Central to Lewis’ concern is that colleges have gotten away from giving students a well-rounded education. To prove his point, Lewis has launched a website (What Will They Learn?) that helps “college shoppers” better understand what is and isn’t being taught at colleges and universities across the country. The website is easy to use. It simply tells you how much a school costs and whether or not there are required courses in the following areas: English composition, literature, foreign language, U.S. government or history, economics, mathematics, and science. Why does this matter? From the website:

According to a recent study, only 31 percent of college graduates can read and understand a complex book. In another recent survey, only 24 percent of employers thought graduates of four-year colleges were "excellently prepared" for entry-level positions. College seniors perennially fail tests of their civic and historical knowledge. And rates of leisure reading have taken a nosedive. What you see on What Will They Learn? illuminates why these statistics are so dismal: Students seldom learn what they are not expected to learn. This is because our colleges and universities have largely abandoned a coherent, content-rich general education curriculum… We examine general education because these requirements encompass the courses the vast majority of students must take, regardless of major. Ideally, these courses—commonly known as the core curriculum—ensure that students encounter broad, foundational knowledge in both the arts and sciences, knowledge that provides the intellectual backbone for lifelong learning and informed citizenship.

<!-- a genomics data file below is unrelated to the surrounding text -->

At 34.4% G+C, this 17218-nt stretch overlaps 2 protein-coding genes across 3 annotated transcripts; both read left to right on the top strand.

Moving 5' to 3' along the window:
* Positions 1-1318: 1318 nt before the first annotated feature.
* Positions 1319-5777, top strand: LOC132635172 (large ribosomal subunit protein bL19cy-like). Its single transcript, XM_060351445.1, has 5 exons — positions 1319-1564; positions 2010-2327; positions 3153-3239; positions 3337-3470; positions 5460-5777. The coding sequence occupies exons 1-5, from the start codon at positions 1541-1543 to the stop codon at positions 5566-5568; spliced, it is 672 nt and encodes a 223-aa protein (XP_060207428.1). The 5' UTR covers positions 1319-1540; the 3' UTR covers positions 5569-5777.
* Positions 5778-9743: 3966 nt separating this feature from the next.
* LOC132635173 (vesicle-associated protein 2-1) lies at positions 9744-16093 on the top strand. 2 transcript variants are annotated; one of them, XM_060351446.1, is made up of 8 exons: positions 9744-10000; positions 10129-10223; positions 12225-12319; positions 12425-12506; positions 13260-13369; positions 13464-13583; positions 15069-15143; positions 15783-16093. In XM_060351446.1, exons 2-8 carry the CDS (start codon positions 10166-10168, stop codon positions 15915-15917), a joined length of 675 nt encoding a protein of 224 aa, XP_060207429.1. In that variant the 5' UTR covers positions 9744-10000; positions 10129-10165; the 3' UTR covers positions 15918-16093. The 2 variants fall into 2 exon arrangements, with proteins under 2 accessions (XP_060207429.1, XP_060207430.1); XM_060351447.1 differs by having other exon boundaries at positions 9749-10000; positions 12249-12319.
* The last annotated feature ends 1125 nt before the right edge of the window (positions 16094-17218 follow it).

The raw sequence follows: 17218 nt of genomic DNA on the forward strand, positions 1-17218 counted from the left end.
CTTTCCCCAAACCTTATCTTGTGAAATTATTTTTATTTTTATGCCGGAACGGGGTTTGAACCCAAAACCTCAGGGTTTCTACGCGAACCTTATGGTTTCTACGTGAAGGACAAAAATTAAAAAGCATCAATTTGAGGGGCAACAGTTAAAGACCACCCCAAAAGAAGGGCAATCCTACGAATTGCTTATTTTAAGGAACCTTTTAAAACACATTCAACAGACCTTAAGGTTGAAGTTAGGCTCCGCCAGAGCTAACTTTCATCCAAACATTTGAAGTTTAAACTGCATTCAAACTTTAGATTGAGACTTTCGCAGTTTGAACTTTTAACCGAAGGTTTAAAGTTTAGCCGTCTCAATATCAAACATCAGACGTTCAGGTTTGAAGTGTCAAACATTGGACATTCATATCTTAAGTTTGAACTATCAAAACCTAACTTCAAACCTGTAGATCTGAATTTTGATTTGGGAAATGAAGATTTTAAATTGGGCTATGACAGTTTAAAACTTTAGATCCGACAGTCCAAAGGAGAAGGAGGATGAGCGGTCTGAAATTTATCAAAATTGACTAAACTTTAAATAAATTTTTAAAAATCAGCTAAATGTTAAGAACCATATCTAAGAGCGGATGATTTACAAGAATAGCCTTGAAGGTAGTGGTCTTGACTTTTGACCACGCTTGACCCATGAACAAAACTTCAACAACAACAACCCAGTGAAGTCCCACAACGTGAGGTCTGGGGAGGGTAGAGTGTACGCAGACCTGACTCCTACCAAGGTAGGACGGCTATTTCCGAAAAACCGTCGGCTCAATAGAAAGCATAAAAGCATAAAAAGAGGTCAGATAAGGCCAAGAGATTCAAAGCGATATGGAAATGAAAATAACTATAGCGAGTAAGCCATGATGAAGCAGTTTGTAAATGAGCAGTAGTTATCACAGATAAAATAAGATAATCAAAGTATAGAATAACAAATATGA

The website gives schools a letter grade based on the required courses taken by students. It is fascinating browse. You will be surprised by how poorly most schools are graded. Now, I’m sure the website will be met with criticism, especially from highly selective colleges that receive an “F.” But it is a good conversation starter, to be sure: Just was exactly are students (parents) paying so much money for?

Tuesday, September 8, 2009

New Study Guide for The Space Between!

If they aren’t there already, your children will someday be teenagers. Sadly, parenting teens has become one of the most dreaded and misunderstood phases in the exciting journey of raising children. Much of this fear and dread is rooted in our own memories of what it was like to be a teenager once ourselves. It wasn’t easy then. The parenting fear factor gets amped up a few notches when you consider that the pressures, challenges, problems, choices, and expectations facing teenagers in today’s world are more complex than for previous generations.

The Space Between: A Parent’s Guide to Teenage Development, by CPYU President Walt Mueller, sets out to help parents understand what kids in today’s culture face as they pass through the God-ordained process of growth and change. Believing that our fears can be alleviated through developing a deeper understanding of normal adolescent development, The Space Between offers a practical and hope-filled overview of adolescence that is built on principles from God’s Word along with years of experience in both studying youth culture and raising children. An admitted “fellow-struggler” along with all other parents, Walt walks readers through his research and own experience to offer a vulnerable window into the developmental world of today’s teens.

The Space Between
Study Guide is a great resource to use with:
  • Parents’ Sunday School
  • Small groups
  • Retreats
  • Neighborhood Study
  • Christian School Parents’
  • Youth Group Parents’
  • Individual reading and
  • College and Seminary
    Youth Ministry Classes